In his remarkable Doctor Atomic, which had its Met premiere in 2008, composer John Adams explores the life and work of Robert Oppenheimer and the march toward one of the most controversial inventions of 20th-century science. By Thomas May
Opera inevitably deals with characters caught in larger-than-life emotional or political turmoil. But in the case of John Adams’s Doctor Atomic, the subject matter is particularly compelling. The opera, which had its Met premiere during the 2008–09 season in a new production by acclaimed filmmaker Penny Woolcock, conducted by Alan Gilbert, dramatizes a modern-day event of truly epic implications: the inauguration of the nuclear era with the first atomic bomb test during the tense final summer of World War II. “The manipulation of the atom, the unleashing of that formerly inaccessible source of densely concentrated energy, was the great mythological tale of our time,” Adams writes in his 2008 memoir, Hallelujah Junction. With the bomb’s successful explosion, “the relationship between humans and the planet they inhabit changed unalterably.”
Adams, one of today’s most successful and frequently performed composers, has developed a reputation for mining the tremendous mythic and symbolic potential of contemporary stories and events. At the same time, his colorful and sensuous music appeals to audiences in a way rarely achieved by a 21st-century composer—a combination Woolcock found particularly stimulating: “I feel like the luckiest person in the world working on this, because John’s music is so beautiful, and the subject is so thrilling and important.”
Doctor Atomic is the fifth of Adams’s stage works, and with its focus on the resonance of figures and events familiar from contemporary American history, it follows the example Adams established in his first opera, the 1987 Nixon in China (which considered the clashing ideologies of the Cold War). In physicist J. Robert Oppenheimer and his quest for the bomb, Adams found a modern figure who seemed custom-made for his high-stakes approach to opera. Oppenheimer, one of the most brilliant minds in 20th-century science, oversaw the Los Alamos Laboratory, where the Manhattan Project came to its climactic conclusion with the testing of the first atomic bomb in the remote New Mexico desert, at a site designated “Trinity.”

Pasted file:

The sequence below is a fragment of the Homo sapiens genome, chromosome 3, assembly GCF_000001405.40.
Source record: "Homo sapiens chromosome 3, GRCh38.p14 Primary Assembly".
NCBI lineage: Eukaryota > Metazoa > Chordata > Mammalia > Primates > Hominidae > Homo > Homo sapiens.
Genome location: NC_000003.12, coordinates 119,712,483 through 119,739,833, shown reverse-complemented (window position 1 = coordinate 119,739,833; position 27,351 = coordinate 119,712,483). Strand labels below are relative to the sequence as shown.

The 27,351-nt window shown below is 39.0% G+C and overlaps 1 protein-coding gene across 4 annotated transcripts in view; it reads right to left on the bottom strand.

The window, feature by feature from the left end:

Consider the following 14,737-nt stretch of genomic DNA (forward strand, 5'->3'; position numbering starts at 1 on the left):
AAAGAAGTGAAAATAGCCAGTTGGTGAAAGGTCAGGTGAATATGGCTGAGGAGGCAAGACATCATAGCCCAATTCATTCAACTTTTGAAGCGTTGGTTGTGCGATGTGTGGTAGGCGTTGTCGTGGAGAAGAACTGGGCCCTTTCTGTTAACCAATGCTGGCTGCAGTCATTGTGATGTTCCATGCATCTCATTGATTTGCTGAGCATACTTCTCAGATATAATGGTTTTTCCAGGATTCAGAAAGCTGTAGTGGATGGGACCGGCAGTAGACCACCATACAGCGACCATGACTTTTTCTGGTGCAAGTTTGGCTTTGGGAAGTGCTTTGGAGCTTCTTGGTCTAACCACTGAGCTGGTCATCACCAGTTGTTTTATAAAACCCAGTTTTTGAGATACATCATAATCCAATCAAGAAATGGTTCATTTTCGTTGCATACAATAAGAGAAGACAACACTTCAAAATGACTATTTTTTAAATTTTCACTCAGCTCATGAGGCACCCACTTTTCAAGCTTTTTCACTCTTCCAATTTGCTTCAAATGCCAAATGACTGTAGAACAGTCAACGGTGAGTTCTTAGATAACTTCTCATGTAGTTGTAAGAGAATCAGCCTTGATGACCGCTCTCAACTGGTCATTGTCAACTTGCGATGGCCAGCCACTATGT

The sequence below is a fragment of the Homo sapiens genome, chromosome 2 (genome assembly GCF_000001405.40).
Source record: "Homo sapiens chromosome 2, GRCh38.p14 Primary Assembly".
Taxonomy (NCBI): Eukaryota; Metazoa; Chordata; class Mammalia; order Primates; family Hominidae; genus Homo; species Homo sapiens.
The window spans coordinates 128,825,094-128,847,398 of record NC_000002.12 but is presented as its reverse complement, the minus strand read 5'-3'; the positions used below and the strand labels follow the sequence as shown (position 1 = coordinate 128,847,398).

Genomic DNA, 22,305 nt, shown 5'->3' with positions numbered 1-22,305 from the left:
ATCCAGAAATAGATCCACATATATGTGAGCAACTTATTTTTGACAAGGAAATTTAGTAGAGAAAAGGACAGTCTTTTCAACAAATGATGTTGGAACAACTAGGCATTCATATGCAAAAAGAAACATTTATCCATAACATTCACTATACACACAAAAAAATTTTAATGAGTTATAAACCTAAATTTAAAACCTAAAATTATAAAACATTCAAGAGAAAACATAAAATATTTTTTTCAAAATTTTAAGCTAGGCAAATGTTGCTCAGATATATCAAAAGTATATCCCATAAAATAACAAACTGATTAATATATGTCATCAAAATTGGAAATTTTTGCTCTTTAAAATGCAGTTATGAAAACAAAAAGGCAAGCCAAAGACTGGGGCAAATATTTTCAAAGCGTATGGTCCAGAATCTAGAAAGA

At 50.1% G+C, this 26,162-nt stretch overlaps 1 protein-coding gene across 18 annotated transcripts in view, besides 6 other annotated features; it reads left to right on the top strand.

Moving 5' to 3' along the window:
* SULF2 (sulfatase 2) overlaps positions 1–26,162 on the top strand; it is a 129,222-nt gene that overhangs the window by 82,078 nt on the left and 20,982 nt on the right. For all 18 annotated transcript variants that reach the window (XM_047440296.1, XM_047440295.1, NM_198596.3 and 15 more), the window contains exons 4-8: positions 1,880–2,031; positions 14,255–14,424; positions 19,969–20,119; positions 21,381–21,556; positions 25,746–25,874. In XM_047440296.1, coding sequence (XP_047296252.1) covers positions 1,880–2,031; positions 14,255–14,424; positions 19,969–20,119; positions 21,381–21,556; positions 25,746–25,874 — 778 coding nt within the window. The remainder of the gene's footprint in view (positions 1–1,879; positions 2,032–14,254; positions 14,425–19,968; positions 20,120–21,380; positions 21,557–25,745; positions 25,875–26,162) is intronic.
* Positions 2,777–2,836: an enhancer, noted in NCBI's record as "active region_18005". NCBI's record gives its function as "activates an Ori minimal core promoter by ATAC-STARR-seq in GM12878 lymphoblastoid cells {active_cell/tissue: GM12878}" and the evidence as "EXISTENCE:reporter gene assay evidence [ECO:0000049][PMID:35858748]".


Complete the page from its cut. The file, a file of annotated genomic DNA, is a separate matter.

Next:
“For me, the key thing is this feeling of excitement,” says Woolcock, who made her Met debut directing this production. “You have the cleverest people in the world all locked together in the most beautiful place in the world, in Los Alamos, and they’re working at pushing the boundaries of knowledge, connecting with the essence of the universe.” Also remarkable, she adds, was the relative youth of these scientists (Oppenheimer himself was only in his early 40s at the time). “I think they lost sight of the fact that what they were dealing with was death and destruction.”
Oppenheimer, certainly, was a highly cultured and immensely gifted genius who saw the order of physics mirrored in his profound love of poetry, music, and painting. An accomplished linguist, he endlessly quoted Baudelaire in the original French and even learned Sanskrit to read the Bhagavad Gita. Yet he was fated to harness this humanist sophistication for the purposes of managing the development of an obscenely destructive weapon.